Sunday 26 June 2016

Bix: Singing the Blues by Robert Forrest

Bix Beiderbeck's life was a classic jazz tale: young, brilliant, talented and doomed. His story was the inspiration for the 1938 novel and 1950 movie Young Man With a Horn — a title which is likely to give rise to profane mirth in the UK (see definition 3.5 here).

Beiderbeck played the cornet, which was sort of the forerunner of the trumpet. It was much played in jazz circles, until Louis Armstrong switched to trumpet, and everybody followed suit. Bix was the only contemporary player who could begin to hold a candle to Armstrong — indeed Armstrong professed his admiration for the young white man.

Bix Beiderbeck never got the chance to be anything other than young, drinking himself to death at the age of 28. But he had a unique and lovely sound which was the forerunner of cool jazz and was an influence on the likes of Chet Baker and Miles Davis. So although Bix's life was wasted, his music very definitely lives on...

A point which seems utterly lost on the Radio 3 drama Bix: Singing the Blues by Robert Forrest. Now, Forrest is a distinguished dramatist, and he has written some terrific stuff. His adaptation of The Exorcist, for example, was a knockout. And his credentials, which include a version of The Great Gatsby, suggest that he should have a good handle on the period — 1928 here.

In the event Bix: Singing the Blues is pretty far off the mark in terms of period accuracy. It basically tells the story of an (imaginary) encounter between Beiderbeck and Louis Armstrong. (The two did indeed meet, but not like this.) And Armstrong is all wrong. His dialogue is way too modern. He uses terms such as "cool" — a piece of slang which, like so many others, was coined by Lester Young, who wouldn't be on the scene until the next decade.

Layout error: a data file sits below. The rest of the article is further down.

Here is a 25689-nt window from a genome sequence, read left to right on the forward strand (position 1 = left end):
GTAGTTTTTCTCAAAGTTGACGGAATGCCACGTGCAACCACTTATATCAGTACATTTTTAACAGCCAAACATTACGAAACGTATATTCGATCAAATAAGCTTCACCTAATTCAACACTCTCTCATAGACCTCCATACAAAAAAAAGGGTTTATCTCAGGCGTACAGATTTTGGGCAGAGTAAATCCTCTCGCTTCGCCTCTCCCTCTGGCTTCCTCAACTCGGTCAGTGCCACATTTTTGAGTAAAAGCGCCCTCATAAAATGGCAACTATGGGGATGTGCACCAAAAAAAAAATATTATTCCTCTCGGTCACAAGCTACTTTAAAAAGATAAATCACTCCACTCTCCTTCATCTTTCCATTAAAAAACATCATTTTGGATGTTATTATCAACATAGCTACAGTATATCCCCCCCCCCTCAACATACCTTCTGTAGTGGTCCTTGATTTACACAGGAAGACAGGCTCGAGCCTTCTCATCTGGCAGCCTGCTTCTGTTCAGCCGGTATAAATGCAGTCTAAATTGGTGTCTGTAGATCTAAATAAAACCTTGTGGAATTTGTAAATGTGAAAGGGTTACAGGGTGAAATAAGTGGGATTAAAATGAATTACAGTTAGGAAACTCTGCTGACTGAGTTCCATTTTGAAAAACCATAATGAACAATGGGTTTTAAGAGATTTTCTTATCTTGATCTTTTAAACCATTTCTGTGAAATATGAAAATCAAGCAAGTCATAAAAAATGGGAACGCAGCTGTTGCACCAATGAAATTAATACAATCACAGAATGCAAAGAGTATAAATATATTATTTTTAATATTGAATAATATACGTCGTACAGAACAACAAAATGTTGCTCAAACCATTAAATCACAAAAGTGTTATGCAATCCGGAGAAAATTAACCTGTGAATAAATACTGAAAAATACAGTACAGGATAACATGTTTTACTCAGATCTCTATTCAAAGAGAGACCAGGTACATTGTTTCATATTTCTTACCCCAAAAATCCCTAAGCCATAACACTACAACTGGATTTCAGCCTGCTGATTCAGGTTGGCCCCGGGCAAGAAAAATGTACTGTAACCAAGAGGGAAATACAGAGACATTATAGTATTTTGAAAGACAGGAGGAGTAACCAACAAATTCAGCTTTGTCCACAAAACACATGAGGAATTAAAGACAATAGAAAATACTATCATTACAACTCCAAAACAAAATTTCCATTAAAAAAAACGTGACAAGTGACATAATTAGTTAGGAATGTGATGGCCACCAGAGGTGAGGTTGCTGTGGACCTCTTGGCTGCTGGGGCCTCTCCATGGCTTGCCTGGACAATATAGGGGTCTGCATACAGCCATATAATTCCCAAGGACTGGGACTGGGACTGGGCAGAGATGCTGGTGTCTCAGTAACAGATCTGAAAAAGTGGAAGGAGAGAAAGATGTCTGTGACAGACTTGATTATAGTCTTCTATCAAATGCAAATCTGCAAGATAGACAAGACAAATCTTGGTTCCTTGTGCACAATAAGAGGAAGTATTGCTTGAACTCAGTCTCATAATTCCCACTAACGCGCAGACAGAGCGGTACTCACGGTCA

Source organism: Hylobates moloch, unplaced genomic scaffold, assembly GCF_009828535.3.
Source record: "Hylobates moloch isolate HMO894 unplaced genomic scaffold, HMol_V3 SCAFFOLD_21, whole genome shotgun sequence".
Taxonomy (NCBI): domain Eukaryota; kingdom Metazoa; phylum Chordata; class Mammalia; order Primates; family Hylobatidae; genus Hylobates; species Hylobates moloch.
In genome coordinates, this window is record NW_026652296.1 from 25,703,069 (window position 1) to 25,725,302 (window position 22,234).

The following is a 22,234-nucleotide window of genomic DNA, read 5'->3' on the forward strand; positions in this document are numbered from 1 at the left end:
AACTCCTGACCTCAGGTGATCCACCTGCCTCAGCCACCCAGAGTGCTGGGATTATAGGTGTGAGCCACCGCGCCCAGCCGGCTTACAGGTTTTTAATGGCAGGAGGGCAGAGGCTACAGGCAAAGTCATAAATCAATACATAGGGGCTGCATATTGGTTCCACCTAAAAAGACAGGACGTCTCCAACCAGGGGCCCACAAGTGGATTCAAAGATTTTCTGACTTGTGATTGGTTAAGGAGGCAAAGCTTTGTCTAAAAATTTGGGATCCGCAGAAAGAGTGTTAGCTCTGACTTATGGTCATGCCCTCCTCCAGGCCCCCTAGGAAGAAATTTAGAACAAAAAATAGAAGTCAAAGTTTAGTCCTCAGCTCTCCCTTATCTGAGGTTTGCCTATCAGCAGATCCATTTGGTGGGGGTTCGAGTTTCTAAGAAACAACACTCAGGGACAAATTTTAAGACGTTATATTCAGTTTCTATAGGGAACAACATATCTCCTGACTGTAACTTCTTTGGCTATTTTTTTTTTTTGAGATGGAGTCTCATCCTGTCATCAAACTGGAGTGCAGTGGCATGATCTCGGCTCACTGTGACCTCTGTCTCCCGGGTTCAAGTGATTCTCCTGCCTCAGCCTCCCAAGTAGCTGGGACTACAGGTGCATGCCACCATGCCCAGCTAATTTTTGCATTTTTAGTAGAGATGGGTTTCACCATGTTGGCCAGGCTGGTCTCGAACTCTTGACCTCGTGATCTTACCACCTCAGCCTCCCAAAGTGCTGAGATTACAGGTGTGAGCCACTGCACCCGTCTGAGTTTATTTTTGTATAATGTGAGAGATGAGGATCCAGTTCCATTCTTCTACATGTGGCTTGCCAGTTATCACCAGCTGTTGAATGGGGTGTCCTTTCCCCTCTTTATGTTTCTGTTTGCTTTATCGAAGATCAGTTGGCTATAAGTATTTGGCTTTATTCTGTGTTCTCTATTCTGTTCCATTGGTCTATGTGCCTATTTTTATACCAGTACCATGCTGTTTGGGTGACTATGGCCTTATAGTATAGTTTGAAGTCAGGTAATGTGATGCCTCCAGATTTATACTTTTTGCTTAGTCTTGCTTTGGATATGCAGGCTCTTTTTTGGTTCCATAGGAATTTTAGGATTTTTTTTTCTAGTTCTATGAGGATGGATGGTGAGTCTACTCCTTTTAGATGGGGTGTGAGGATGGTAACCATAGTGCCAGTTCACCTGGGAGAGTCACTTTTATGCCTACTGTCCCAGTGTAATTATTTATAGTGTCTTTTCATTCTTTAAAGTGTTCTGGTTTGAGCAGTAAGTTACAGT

But the basic problem is that the play depicts Bix as a whining, damaged, pitiful little pudding of pathos. There is absolutely nothing of his genius or his music in evidence (a brief snatch of his music fades out at the end of the play). This is not only depressing and monotonous, it simply ain't true.

The only reason Forrest is writing a play about Bix Beiderbeck, and the only reason people will be drawn to listen, is because of Bix's greatness as a musician. If only some of that had been evident in this drama then it would have made it both more accurate and more enjoyable.

The play also asserts that Bix was a depraved sexual predator. Now, for all I know, this might be true. But there was no whisper of it in Richard Sudhalter's excellent biography of Bix.

The BBC production is topped and tailed with some fine documentary material about Bix and his music (presumably to explain to listeners why the hell they should be interested — since nothing in the play addresses that issue).

My advice is to listen to the documentary snippets and then go and play some of Bix's classic recordings (and indeed some of Louis Armstrong's). Hearing the drama itself is strictly optional. But if you would like to, you can find it here for the next couple of weeks.

(Image credits: The purple image, which I've doctored considerably, comes from the Radio Times. The green image, also monkeyed with by yours truly, is from the Wikipedia page on Bix. The Young Man with the Horn poster is from the Wikipedia page about the movie and the book cover is from, you guessed it. The Sudhalter et al cover is from Bid or Buy.) 

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